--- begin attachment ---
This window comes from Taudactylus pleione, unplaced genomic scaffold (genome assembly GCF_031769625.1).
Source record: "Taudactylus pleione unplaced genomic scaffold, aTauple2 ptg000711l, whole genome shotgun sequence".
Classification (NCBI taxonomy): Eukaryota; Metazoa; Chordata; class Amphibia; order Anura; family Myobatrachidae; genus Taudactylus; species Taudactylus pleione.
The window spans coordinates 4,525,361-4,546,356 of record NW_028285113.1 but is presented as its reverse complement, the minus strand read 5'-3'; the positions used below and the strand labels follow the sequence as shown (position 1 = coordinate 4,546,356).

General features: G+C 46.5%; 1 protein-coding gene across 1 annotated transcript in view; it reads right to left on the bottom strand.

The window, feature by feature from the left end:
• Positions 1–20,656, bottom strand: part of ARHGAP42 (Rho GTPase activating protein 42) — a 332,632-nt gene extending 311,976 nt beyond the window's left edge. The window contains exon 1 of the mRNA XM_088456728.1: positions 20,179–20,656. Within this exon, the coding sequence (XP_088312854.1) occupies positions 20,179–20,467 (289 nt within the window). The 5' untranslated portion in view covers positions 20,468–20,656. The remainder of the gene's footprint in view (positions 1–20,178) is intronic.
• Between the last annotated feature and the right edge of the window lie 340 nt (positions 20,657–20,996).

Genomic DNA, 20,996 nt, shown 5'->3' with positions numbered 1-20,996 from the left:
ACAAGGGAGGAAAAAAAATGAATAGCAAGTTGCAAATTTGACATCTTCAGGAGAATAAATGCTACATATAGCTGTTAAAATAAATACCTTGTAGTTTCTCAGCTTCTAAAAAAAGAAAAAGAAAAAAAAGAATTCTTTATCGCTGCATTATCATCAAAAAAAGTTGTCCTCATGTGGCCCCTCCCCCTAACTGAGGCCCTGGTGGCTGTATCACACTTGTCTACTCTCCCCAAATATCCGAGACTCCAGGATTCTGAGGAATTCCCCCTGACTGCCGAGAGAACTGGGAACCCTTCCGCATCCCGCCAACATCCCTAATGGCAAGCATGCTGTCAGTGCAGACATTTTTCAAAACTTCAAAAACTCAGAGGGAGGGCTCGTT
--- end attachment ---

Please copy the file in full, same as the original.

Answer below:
This window comes from Taudactylus pleione, unplaced genomic scaffold (genome assembly GCF_031769625.1).
Source record: "Taudactylus pleione unplaced genomic scaffold, aTauple2 ptg000711l, whole genome shotgun sequence".
Classification (NCBI taxonomy): Eukaryota; Metazoa; Chordata; class Amphibia; order Anura; family Myobatrachidae; genus Taudactylus; species Taudactylus pleione.
The window spans coordinates 4,525,361-4,546,356 of record NW_028285113.1 but is presented as its reverse complement, the minus strand read 5'-3'; the positions used below and the strand labels follow the sequence as shown (position 1 = coordinate 4,546,356).

General features: G+C 46.5%; 1 protein-coding gene across 1 annotated transcript in view; it reads right to left on the bottom strand.

The window, feature by feature from the left end:
• Positions 1–20,656, bottom strand: part of ARHGAP42 (Rho GTPase activating protein 42) — a 332,632-nt gene extending 311,976 nt beyond the window's left edge. The window contains exon 1 of the mRNA XM_088456728.1: positions 20,179–20,656. Within this exon, the coding sequence (XP_088312854.1) occupies positions 20,179–20,467 (289 nt within the window). The 5' untranslated portion in view covers positions 20,468–20,656. The remainder of the gene's footprint in view (positions 1–20,178) is intronic.
• Between the last annotated feature and the right edge of the window lie 340 nt (positions 20,657–20,996).

Genomic DNA, 20,996 nt, shown 5'->3' with positions numbered 1-20,996 from the left:
ACAAGGGAGGAAAAAAAATGAATAGCAAGTTGCAAATTTGACATCTTCAGGAGAATAAATGCTACATATAGCTGTTAAAATAAATACCTTGTAGTTTCTCAGCTTCTAAAAAAAGAAAAAGAAAAAAAAGAATTCTTTATCGCTGCATTATCATCAAAAAAAGTTGTCCTCATGTGGCCCCTCCCCCTAACTGAGGCCCTGGTGGCTGTATCACACTTGTCTACTCTCCCCAAATATCCGAGACTCCAGGATTCTGAGGAATTCCCCCTGACTGCCGAGAGAACTGGGAACCCTTCCGCATCCCGCCAACATCCCTAATGGCAAGCATGCTGTCAGTGCAGACATTTTTCAAAACTTCAAAAACTCAGAGGGAGGGCTCGTT